Loose Block Pulled Off — Fall on Rock, Wyoming, Grand Teton National Park, Middle Teton

Publication Year: 2012.


Wyoming, Grand Teton National Park, Middle Teton

On August 9, a party of three was intending to climb the Buckingham Ridge on the Middle Teton. They were ascending the fourth-class approach slabs, unroped, when Steven Zalesky (43) pulled a large loose block off and fell about ten feet to a ledge and then tumbled an additional 60 feet. Zaleski’s partners, M. Sohasky and D. Hemken, were out of sight of Zalesky when they heard rockfall. They shouted to Zalesky to see if he was injured, and Zalesky responded that he was “alive, but hurt”.

They quickly down-climbed to his location and assessed his condition.

The loose block had grazed the right side of his head and shoulder, and his left ankle was probably injured when he hit the ledge. He was unable to walk after the accident. The most experienced climber, D. Hempken, descended the adjacent Ellingwood Couloir to the South Fork of Garnet Canyon to get better cell phone reception. M. Sohasky was eventually able to get cell phone reception from the accident site and made the initial call to TIDC.

Ranger Vidak requested a helicopter from the Teton Heli-base. After scouting the accident site, Heli 25 dropped rangers Springer and Edmonds at a landing zone in the South Fork of Garnet Canyon. Rangers Springer and Edmonds began climbing to the accident site (11,150 feet elevation) and arrived there at 1112.

Zalesky did not lose consciousness and was alert and oriented. Because of significant rockfall danger in the immediate area, it was decided to “Screamer Suit” the two climbers from the scene, with a ranger attending each climber. At 1158 Heli 20 departed 701 to extract Edmonds and Zalesky from the accident site. Attached to the short-haul line was a second Screamer Suit for Springer and the uninjured climber (Sohasky) to use for their extraction. At about 1200, Edmonds and the patient were extracted from the accident site and delivered to the rangers in the Garnet Canyon. Springer and the Sohasky were extracted from the scene at about 1215 and were delivered to the same LZ. Two more helicopter flights delivered Zalesky, Edmonds, Johnson, Springer, and Tyson to the cache by 1343. Sohasky and Hempken hiked out to the Lupine Meadows Trailhead.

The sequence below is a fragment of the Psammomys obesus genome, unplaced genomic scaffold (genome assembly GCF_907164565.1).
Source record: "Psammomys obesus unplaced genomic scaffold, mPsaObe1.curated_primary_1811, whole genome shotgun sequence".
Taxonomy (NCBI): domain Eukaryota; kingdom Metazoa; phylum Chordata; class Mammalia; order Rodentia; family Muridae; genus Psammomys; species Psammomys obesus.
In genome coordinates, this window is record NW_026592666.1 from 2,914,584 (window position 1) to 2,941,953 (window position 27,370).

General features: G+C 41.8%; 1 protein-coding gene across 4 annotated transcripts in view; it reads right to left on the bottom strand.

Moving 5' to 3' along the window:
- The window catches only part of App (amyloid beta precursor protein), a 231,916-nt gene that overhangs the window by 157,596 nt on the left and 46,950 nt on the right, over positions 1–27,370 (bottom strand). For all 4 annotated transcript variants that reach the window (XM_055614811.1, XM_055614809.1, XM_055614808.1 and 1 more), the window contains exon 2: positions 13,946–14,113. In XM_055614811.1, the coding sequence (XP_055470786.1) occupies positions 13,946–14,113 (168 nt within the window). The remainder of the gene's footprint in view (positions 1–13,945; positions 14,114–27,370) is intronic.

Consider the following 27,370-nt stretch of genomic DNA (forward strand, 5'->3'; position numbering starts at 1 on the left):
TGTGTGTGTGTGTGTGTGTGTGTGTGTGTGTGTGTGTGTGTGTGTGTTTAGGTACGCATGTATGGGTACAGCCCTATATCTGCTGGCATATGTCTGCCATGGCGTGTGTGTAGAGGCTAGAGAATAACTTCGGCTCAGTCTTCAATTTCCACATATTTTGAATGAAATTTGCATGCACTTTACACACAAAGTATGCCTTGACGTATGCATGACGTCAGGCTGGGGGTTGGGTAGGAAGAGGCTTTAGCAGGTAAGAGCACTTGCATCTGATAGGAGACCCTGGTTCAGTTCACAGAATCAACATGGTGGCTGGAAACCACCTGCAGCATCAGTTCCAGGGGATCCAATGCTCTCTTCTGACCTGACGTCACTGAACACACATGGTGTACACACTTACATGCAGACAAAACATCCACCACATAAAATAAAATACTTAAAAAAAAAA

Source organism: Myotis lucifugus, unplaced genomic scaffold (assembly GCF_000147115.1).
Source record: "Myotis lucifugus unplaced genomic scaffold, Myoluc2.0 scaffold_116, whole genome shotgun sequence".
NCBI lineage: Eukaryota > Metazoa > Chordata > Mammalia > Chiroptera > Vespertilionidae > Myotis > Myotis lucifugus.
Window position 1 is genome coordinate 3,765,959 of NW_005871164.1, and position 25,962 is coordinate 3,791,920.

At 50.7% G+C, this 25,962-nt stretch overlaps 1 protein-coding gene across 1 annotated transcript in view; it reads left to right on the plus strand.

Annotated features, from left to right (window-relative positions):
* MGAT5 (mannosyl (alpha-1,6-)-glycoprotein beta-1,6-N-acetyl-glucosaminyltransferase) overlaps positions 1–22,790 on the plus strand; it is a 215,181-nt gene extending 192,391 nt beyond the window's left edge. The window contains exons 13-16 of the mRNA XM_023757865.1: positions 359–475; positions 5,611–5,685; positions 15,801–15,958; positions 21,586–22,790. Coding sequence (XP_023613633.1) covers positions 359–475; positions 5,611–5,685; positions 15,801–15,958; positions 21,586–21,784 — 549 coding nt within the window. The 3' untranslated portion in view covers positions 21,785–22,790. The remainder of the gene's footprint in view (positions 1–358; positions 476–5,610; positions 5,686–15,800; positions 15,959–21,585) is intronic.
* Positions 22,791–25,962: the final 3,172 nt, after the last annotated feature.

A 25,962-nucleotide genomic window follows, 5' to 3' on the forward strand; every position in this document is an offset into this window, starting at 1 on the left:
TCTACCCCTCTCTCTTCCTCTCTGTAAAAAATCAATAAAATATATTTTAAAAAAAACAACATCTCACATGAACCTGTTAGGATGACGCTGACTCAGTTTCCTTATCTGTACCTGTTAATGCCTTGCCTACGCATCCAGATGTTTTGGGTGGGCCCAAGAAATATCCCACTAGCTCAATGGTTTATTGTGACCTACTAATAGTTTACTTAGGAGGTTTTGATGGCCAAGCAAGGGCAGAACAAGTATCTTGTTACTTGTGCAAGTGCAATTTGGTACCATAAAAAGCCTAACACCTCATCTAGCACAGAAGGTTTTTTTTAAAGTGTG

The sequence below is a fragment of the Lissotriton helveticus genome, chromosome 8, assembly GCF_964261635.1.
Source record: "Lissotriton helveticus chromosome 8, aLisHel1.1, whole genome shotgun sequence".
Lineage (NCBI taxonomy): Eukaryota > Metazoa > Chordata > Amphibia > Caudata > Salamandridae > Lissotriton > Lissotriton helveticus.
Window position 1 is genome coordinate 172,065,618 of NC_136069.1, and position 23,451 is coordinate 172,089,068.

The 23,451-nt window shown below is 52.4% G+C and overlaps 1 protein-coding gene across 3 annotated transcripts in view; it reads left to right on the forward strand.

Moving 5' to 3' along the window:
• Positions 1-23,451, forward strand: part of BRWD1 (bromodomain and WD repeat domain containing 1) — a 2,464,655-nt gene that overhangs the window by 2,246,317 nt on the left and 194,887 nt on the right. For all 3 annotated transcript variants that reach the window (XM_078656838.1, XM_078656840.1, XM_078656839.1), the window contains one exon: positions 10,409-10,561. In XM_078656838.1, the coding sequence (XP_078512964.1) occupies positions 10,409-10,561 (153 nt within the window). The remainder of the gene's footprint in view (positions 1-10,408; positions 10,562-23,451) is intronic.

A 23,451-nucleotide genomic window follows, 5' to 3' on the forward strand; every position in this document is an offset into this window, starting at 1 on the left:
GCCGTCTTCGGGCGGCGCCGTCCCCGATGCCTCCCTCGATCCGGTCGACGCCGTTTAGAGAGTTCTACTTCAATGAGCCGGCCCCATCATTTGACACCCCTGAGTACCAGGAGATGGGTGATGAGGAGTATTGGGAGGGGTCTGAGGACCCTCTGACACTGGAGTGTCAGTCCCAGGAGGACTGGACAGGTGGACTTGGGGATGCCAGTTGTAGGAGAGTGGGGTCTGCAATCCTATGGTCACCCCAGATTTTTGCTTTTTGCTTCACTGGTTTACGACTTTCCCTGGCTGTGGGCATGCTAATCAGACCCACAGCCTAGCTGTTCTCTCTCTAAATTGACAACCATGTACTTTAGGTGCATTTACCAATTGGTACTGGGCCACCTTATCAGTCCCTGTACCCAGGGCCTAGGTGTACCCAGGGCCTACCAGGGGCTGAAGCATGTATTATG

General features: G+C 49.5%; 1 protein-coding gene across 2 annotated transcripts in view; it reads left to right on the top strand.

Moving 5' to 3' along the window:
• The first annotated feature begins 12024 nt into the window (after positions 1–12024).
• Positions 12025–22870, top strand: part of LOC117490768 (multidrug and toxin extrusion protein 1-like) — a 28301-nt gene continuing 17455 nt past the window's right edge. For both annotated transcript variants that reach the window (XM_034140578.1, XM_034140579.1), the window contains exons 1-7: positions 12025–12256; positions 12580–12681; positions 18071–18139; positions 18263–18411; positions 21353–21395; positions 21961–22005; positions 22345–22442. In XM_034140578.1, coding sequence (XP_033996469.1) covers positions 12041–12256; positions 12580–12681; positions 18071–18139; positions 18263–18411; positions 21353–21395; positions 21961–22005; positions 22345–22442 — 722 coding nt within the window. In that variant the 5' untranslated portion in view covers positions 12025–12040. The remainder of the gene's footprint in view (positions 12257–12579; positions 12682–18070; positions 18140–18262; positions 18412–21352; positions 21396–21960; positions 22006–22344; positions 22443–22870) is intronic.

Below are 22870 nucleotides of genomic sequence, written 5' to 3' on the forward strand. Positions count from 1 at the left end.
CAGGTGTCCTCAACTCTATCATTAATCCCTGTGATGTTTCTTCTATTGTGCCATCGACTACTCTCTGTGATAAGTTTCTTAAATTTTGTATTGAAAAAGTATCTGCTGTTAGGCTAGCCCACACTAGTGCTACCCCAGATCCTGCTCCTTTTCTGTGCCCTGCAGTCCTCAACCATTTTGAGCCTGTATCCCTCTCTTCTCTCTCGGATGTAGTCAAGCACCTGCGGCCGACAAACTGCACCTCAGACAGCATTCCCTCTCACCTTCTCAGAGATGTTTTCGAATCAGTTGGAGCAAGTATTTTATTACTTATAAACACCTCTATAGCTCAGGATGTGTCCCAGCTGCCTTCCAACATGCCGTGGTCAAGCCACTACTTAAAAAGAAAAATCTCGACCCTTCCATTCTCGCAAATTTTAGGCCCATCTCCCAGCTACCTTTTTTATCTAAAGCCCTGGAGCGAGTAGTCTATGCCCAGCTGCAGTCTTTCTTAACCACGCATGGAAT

D. Hemken had 30 years of climbing experience and M. Sohasky had over eight years of experience. They had done several routes in the Tetons. The Buckingham Ridge (III 5.7) was well within their ability level. Steven Zalesky was the least experienced of the three, but had done a few routes in the Tetons and at least one (Jensen Ridge on Symmetry Spire) that was comparable in difficulty to the Buckingham.

The climbing party was doing everything right: they left their camp in the Garnet Meadows by 5:30 a.m., they were wearing helmets and rock shoes on the rock approach to the Buckingham Ridge, and they were on-route. The approach to the climb is mainly scrambling and is normally done un-roped, if one uses good route finding.

Most, if not all, of the mountaineering and rock routes on the higher peaks in the Teton Range have their share of loose rock, and one must be very careful when choosing hand and foot holds. Many very skilled climbers have had accidents involving loose rock, and one must be diligent in climbing through third and fourth-class terrain. (Source: Ranger Martin Vidak – Incident Commander)